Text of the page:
Kewanee youth center to close despite state committee recommendation
SPRINGFIELD, Illinois – After a state advisory committee voted against the recommendation to close the youth center in Kewanee, leaders say they’ll proceed with the closure anyway.
The closure was initially announced in February 2016, when more than 200 AFSCME union workers, plus managers and other workers, were notified of plans to close the Illinois Youth Center in Kewanee. The medium-security facility can house up to 354 offenders, according to the State of Illinois; the closure leaves the state with nearly 700 beds to house youth offenders according to Illinois Department of Juvenile Justice Director Candice Jones.
Jones said the remaining beds would be enough to meet the state’s needs.
As part of the state-required process, the Illinois Commission on Government Forecasting and Accountability reviewed the proposal to close IYC-Kewanee at their May 3, 2016 meeting, and it failed. That means the commission recommended against closing IYC-Kewanee by a 5 to 6 vote.
The committee cited economic impact, and the potential cost-effectiveness of maintaining the Kewanee facility versus other youth detention facilities, among reasons for their decision.
“Members who voted against the motion cited a lack of a transition plan as a major issue. Many members hoped to see the Department of Corrections convert the facility to an adult facility potentially as a new hospice care facility,” said a statement from the commission about their vote.
Jones says they were prepared for a vote against closure, and that they’ll proceed with the closure plans anyway.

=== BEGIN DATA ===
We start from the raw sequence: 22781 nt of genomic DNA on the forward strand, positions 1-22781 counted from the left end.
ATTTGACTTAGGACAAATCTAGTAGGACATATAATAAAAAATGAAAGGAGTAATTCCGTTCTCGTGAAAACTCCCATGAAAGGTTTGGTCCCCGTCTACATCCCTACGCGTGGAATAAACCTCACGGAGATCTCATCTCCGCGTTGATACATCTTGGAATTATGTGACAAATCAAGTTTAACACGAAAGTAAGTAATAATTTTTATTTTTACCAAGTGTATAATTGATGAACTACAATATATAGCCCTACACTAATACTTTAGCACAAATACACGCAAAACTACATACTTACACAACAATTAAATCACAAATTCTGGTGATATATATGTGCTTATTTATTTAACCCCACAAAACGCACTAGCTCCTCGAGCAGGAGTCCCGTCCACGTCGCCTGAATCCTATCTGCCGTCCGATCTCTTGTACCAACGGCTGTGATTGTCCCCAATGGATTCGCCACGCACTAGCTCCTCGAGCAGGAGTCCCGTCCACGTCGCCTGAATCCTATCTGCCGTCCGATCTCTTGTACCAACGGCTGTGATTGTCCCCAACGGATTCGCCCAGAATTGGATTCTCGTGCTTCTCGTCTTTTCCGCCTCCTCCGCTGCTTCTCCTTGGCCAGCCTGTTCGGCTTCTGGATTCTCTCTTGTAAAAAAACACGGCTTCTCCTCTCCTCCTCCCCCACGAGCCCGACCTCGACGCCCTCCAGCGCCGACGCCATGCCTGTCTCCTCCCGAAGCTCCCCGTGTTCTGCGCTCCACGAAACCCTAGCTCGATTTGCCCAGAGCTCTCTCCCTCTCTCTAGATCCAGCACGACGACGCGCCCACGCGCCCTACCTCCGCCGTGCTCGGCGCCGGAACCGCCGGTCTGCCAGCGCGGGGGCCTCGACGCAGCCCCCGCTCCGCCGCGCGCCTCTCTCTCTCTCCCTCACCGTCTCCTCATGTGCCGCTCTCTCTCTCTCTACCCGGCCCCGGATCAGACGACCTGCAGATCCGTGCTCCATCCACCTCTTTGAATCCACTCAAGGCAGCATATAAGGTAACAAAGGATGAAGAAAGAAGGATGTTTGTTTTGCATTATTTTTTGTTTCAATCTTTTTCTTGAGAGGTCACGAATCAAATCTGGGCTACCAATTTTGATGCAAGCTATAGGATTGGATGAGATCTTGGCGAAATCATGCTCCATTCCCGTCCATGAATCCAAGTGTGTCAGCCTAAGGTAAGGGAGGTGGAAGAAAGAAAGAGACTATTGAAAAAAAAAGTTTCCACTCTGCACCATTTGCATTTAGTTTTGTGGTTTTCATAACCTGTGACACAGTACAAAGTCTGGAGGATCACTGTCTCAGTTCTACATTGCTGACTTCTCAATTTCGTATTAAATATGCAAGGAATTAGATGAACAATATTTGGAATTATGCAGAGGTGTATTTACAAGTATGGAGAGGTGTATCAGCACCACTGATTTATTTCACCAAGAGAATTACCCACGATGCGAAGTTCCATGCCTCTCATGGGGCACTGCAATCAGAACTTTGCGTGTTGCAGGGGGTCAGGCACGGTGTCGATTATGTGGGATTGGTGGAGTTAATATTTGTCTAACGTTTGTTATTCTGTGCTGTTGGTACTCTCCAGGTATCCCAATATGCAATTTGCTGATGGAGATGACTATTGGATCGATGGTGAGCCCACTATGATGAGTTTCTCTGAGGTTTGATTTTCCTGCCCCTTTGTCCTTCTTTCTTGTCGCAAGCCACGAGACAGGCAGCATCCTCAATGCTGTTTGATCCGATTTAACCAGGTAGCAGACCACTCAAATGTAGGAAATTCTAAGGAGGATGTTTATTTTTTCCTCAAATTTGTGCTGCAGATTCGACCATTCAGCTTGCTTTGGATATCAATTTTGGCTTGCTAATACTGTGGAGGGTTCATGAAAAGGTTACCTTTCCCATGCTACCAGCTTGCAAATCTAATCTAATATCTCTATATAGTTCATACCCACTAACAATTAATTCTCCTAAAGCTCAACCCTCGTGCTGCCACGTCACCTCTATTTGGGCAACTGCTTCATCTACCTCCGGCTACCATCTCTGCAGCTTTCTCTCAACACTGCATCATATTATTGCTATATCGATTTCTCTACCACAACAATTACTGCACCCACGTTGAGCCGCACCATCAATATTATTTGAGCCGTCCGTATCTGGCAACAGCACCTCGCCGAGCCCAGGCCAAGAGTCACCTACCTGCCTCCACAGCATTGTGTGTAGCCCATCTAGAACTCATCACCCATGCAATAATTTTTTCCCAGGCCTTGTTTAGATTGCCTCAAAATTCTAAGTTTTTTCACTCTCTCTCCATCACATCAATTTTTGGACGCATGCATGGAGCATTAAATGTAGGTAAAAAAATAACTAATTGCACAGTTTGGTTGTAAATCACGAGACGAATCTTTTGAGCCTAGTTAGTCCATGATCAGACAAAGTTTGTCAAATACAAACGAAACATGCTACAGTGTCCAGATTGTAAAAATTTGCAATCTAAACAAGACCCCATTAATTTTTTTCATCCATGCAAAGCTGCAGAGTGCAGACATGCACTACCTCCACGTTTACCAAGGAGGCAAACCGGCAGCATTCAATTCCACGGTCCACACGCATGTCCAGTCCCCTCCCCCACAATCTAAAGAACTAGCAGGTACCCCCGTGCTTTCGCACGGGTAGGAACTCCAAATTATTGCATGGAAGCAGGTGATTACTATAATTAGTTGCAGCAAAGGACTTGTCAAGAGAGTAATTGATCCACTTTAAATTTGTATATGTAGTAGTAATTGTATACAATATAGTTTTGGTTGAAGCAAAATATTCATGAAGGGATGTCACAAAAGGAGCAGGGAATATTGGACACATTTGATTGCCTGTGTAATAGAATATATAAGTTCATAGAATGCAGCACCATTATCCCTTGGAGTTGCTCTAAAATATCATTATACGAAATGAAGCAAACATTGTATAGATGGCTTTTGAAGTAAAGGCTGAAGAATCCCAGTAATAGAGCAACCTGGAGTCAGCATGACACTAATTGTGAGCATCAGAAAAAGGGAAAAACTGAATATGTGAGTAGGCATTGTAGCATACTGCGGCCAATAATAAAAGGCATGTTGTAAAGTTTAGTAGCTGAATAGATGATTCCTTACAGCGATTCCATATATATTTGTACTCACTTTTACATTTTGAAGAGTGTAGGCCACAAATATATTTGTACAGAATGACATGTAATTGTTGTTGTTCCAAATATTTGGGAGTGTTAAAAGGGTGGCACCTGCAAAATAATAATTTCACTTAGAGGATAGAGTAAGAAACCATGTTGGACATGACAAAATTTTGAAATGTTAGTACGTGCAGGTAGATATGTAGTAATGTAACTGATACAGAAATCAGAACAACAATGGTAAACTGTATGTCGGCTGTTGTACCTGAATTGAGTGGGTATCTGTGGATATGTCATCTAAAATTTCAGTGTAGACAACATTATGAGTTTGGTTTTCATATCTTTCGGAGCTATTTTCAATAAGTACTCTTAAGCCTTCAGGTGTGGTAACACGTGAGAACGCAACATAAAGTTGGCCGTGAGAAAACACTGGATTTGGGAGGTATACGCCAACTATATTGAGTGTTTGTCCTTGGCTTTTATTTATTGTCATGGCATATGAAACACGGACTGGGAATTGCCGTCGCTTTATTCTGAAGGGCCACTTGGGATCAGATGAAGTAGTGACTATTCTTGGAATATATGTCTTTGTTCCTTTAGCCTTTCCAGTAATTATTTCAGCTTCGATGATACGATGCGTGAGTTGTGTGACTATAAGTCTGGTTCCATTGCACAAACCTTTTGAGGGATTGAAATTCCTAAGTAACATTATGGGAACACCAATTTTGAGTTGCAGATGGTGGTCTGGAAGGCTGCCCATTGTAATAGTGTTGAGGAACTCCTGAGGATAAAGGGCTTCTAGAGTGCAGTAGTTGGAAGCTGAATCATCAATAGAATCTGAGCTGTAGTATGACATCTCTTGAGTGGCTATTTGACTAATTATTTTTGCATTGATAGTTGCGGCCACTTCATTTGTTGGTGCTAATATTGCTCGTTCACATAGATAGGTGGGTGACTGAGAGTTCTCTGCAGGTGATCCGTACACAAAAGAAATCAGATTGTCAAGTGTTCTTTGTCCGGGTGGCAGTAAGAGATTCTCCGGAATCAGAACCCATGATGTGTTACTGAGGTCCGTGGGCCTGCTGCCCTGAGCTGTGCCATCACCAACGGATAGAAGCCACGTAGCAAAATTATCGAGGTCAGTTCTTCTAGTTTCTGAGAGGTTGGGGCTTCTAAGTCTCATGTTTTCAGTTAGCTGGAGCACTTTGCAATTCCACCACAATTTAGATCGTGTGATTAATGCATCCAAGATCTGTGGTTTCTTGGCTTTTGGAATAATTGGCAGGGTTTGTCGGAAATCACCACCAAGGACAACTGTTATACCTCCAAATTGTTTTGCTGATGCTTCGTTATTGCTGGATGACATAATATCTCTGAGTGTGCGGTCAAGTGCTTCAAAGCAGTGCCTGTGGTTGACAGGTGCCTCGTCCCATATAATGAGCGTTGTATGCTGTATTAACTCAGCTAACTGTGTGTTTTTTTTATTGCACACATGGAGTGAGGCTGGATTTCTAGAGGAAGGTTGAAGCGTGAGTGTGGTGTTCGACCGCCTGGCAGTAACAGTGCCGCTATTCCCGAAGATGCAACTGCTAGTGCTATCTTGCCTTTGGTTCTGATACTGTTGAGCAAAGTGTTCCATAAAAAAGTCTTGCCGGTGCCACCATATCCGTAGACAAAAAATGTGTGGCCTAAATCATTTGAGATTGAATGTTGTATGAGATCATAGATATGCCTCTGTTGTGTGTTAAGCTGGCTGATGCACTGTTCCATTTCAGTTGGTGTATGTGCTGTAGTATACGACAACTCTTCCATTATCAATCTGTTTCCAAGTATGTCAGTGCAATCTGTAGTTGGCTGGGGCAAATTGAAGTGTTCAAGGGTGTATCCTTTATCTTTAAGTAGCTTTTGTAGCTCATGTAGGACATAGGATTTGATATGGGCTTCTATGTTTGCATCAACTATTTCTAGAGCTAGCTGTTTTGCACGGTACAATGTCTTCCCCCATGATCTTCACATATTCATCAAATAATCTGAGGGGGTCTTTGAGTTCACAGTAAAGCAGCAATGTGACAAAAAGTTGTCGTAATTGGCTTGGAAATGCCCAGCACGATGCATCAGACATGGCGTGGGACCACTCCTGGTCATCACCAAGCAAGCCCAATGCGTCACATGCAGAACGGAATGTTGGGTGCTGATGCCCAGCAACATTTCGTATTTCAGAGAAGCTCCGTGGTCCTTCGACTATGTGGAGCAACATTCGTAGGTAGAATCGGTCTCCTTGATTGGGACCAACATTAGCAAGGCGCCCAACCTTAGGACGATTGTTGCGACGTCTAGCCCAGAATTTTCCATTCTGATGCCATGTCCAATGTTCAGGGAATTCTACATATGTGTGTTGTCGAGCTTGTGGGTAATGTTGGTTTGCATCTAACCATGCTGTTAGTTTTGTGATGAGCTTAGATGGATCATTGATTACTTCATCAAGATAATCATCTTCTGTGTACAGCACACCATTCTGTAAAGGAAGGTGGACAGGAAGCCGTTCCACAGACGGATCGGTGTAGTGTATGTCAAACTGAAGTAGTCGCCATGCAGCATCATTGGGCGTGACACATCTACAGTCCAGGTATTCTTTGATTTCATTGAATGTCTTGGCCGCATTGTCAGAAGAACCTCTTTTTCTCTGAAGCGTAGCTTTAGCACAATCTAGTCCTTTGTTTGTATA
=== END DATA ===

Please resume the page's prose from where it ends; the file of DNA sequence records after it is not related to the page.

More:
“The Department will move forward with closure of IYC-Kewanee in recognition of national best practices based around high-intensity individualized services for high-risk youth in its facilities. We will continue to work with IYC-Kewanee employees to secure placement in IDJJ or other State agencies’ vacant positions,” Jones said in a statement issued Tuesday, May 10.
“By closing this large, maximum-security facility, IDJJ will be able to transition to developing smaller, regional treatment-focused facilities that are proven to be more effective in rehabilitating youth. That’s good for taxpayers, youth, families, and our communities,” Jones said.
“Governor Rauner’s decision to ignore the recommendation of a bipartisan commission of experts and eliminate 200 jobs in Henry County is devastating for this community,” said a statement from Congresswoman Cheri Bustos. “We had an opportunity to raise the bar by providing the highest quality care for the kids at this facility however Governor Rauner refused to give nearly 200 hard working men and women at the Kewanee Center a chance. My heart breaks for the families who are losing their jobs.”